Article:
In the National Assembly, lack of consensus for a tax on superprofits

Achieving consensus seemed a bit of an illusion. The “flash mission” of deputies responsible for investigating the superprofits of companies that have benefited from inflation has not made it possible to reach cross-party conclusions on the advisability of setting up an exceptional tax, to which the government is moreover opposite.

To work on this divisive subject, the elected members of the National Assembly’s finance committee had chosen a curious team, made up of the Renaissance deputy David Amiel, a former collaborator of Emmanuel Macron at the Elysée, and that of La France insoumise (LFI), Manuel Bompard, close to Jean-Luc Mélenchon, as part of a mission requested by the opposition. After nearly a month of hearings with business leaders, analysts and trade unionists, each of the two rapporteurs made their own recommendation on Tuesday 4 October.

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The taxation systems chosen by the other European countries, which the mission had the ambition to study, also gave rise to divergent analyses. The two co-rapporteurs nevertheless share a ” diagnostic “according to which the profits of certain companies can be called exceptional in 2021 and the first half of 2022,” admitted David Amiel, while Manuel Bompard cited “Total, whose profit doubled in the first half” or Engie, who had “the equivalent in the first half of its profit over the year before”.

Read also: Superprofits tax: from the Nupes to the RN, via certain Renaissance elected officials, the initiatives of parliamentarians are multiplying

Each of the groups should formulate their proposals

Unsurprisingly, David Amiel considers it preferable to rely on the European system being developed in Brussels. The European Commission intends to force electricity producers to pay back to the State the difference between their production price and the market price – knowing that France already has a mechanism of this type which should bring in 20 billion euros in 2023. The Commission is also planning a “temporary solidarity contribution” applying to producers and distributors of gas, coal and oil. It estimates at some 140 billion euros the revenue that can be drawn from these two mechanisms at European level, which have yet to be translated into national law. ” The right question is not so much the level of profits as the use made of them”, argued David Amiel, pleading for the profits generated to become “ great investments ” in the energy transition rather than “ super taxes “.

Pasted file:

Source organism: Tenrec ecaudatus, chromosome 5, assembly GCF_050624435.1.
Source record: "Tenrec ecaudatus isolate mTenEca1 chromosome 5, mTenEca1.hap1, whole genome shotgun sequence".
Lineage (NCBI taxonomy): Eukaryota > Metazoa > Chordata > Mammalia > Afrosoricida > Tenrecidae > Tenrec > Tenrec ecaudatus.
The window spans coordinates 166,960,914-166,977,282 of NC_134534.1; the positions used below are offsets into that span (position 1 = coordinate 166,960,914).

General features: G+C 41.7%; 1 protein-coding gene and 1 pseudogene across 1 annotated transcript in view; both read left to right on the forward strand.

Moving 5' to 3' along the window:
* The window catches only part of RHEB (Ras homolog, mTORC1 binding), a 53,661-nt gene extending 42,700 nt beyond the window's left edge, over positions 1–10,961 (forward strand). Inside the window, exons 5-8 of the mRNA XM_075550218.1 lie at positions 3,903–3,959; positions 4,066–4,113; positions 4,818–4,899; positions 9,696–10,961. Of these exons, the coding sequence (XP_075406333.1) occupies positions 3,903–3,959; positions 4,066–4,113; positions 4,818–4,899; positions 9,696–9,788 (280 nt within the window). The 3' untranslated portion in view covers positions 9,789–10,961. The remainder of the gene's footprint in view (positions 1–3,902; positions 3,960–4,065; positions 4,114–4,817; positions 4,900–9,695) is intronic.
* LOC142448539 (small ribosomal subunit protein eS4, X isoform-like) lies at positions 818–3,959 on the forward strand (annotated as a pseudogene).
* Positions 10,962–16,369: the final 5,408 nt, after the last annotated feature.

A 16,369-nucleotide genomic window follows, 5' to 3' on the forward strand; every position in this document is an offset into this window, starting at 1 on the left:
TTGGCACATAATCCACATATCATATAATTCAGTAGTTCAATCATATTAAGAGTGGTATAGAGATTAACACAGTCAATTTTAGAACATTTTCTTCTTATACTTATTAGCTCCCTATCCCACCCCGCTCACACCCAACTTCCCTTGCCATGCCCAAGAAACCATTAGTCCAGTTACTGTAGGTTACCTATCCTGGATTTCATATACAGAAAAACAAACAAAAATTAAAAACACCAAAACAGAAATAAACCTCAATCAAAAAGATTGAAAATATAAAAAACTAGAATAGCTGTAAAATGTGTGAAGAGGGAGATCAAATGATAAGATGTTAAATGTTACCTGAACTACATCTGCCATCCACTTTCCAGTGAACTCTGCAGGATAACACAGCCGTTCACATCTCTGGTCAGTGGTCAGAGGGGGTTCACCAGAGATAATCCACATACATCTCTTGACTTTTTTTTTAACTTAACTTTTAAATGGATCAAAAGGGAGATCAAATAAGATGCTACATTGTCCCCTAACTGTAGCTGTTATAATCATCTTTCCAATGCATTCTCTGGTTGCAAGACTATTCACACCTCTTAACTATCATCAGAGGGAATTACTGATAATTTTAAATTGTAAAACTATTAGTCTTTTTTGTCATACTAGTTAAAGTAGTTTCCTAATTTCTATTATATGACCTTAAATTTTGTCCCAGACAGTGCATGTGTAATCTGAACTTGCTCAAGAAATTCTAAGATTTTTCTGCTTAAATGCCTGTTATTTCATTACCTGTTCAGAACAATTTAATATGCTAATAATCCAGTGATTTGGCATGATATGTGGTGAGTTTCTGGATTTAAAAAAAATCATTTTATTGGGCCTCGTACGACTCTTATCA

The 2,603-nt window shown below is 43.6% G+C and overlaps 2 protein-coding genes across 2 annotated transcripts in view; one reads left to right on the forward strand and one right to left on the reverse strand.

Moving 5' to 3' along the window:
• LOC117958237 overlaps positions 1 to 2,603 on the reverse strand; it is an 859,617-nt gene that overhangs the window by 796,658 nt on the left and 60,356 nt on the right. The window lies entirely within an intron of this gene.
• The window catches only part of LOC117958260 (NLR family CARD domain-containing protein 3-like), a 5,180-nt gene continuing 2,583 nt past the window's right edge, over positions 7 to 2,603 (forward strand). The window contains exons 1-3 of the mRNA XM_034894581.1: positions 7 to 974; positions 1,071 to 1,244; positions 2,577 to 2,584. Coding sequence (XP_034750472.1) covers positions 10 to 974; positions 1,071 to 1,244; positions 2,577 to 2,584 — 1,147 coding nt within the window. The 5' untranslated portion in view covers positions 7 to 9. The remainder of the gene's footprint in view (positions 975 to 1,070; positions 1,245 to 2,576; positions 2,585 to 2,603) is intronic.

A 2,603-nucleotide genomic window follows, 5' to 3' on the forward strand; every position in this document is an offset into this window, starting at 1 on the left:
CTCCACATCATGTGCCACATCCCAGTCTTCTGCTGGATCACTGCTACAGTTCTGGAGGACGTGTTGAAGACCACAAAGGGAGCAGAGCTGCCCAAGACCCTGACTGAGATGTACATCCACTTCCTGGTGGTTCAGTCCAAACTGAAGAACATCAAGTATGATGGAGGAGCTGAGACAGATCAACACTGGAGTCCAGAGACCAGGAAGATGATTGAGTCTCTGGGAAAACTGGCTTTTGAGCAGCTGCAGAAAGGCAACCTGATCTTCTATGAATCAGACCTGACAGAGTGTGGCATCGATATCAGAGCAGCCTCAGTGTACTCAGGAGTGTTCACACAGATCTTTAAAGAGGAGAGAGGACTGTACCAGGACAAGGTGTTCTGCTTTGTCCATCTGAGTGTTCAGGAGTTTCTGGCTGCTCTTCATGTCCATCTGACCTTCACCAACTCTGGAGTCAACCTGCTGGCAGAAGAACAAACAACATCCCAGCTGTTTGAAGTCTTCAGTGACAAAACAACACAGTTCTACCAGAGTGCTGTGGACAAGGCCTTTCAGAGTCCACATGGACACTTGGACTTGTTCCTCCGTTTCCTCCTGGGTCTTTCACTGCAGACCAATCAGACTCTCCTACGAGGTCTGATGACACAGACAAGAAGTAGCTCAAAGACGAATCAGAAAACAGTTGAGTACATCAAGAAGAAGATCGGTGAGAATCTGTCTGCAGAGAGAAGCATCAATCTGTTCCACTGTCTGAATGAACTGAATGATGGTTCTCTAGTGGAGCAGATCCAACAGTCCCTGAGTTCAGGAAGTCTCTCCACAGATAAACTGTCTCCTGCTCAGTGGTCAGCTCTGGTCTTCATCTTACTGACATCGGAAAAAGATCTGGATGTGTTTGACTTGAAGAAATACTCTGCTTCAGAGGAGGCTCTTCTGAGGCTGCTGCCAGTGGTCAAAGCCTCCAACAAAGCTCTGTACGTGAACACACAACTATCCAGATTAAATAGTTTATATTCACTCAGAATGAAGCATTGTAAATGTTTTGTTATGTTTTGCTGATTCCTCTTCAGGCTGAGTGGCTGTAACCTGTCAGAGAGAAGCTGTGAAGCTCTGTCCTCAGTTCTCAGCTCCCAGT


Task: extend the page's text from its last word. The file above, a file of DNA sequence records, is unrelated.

Manuel Bompard pleads for his part for the creation of a national tax on the profits of all companies whose profits have increased by more than 25% compared to a reference period (2017-2019), and whose turnover exceeds 750 million euros. This would be added to the European system, limited to energy companies only. He estimates the return at 9.2 billion in 2021 and 20 billion in 2022. Large companies that do not pay corporate tax in France, such as the shipowner CMA CGM or Total, would be taxed on their sales. , “ like in Italy or like the GAFA tax [Google, Apple, Facebook, Amazon] in France “, he said Tuesday evening. The revenue from these taxes, designed to be sustainable, would be channeled towards households and investments in the ecological transition.

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